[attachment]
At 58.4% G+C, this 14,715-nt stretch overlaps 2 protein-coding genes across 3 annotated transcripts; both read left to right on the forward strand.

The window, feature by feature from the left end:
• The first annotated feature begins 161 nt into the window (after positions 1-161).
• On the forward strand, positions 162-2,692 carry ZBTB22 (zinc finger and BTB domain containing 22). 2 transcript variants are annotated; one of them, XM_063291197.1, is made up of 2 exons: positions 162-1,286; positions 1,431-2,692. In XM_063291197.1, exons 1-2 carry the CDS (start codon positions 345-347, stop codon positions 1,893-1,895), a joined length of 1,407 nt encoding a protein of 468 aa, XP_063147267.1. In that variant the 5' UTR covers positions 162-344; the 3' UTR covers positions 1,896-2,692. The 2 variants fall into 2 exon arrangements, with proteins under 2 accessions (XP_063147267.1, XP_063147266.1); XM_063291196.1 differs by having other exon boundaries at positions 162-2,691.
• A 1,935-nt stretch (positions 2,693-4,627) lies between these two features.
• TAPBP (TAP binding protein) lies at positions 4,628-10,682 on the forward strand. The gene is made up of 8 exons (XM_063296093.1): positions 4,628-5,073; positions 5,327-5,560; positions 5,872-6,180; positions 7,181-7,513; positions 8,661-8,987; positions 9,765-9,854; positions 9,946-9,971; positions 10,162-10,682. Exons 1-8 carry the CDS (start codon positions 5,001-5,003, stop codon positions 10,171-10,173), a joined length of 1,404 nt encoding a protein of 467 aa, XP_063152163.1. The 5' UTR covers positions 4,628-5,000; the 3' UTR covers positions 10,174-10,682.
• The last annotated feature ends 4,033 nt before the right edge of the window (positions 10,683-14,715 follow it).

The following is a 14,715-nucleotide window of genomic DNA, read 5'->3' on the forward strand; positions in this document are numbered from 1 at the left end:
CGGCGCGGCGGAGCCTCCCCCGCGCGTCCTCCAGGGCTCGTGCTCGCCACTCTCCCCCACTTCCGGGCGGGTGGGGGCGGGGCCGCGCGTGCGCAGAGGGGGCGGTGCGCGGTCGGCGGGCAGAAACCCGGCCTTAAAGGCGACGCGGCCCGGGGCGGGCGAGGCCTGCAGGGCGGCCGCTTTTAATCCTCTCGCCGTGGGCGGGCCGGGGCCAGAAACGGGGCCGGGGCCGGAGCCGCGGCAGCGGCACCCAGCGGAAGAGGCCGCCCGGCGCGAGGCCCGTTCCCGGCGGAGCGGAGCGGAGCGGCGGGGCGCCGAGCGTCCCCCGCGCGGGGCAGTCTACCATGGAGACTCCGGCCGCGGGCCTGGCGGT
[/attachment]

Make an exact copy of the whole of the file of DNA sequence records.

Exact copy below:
At 58.4% G+C, this 14,715-nt stretch overlaps 2 protein-coding genes across 3 annotated transcripts; both read left to right on the forward strand.

The window, feature by feature from the left end:
• The first annotated feature begins 161 nt into the window (after positions 1-161).
• On the forward strand, positions 162-2,692 carry ZBTB22 (zinc finger and BTB domain containing 22). 2 transcript variants are annotated; one of them, XM_063291197.1, is made up of 2 exons: positions 162-1,286; positions 1,431-2,692. In XM_063291197.1, exons 1-2 carry the CDS (start codon positions 345-347, stop codon positions 1,893-1,895), a joined length of 1,407 nt encoding a protein of 468 aa, XP_063147267.1. In that variant the 5' UTR covers positions 162-344; the 3' UTR covers positions 1,896-2,692. The 2 variants fall into 2 exon arrangements, with proteins under 2 accessions (XP_063147267.1, XP_063147266.1); XM_063291196.1 differs by having other exon boundaries at positions 162-2,691.
• A 1,935-nt stretch (positions 2,693-4,627) lies between these two features.
• TAPBP (TAP binding protein) lies at positions 4,628-10,682 on the forward strand. The gene is made up of 8 exons (XM_063296093.1): positions 4,628-5,073; positions 5,327-5,560; positions 5,872-6,180; positions 7,181-7,513; positions 8,661-8,987; positions 9,765-9,854; positions 9,946-9,971; positions 10,162-10,682. Exons 1-8 carry the CDS (start codon positions 5,001-5,003, stop codon positions 10,171-10,173), a joined length of 1,404 nt encoding a protein of 467 aa, XP_063152163.1. The 5' UTR covers positions 4,628-5,000; the 3' UTR covers positions 10,174-10,682.
• The last annotated feature ends 4,033 nt before the right edge of the window (positions 10,683-14,715 follow it).

The following is a 14,715-nucleotide window of genomic DNA, read 5'->3' on the forward strand; positions in this document are numbered from 1 at the left end:
CGGCGCGGCGGAGCCTCCCCCGCGCGTCCTCCAGGGCTCGTGCTCGCCACTCTCCCCCACTTCCGGGCGGGTGGGGGCGGGGCCGCGCGTGCGCAGAGGGGGCGGTGCGCGGTCGGCGGGCAGAAACCCGGCCTTAAAGGCGACGCGGCCCGGGGCGGGCGAGGCCTGCAGGGCGGCCGCTTTTAATCCTCTCGCCGTGGGCGGGCCGGGGCCAGAAACGGGGCCGGGGCCGGAGCCGCGGCAGCGGCACCCAGCGGAAGAGGCCGCCCGGCGCGAGGCCCGTTCCCGGCGGAGCGGAGCGGAGCGGCGGGGCGCCGAGCGTCCCCCGCGCGGGGCAGTCTACCATGGAGACTCCGGCCGCGGGCCTGGCGGT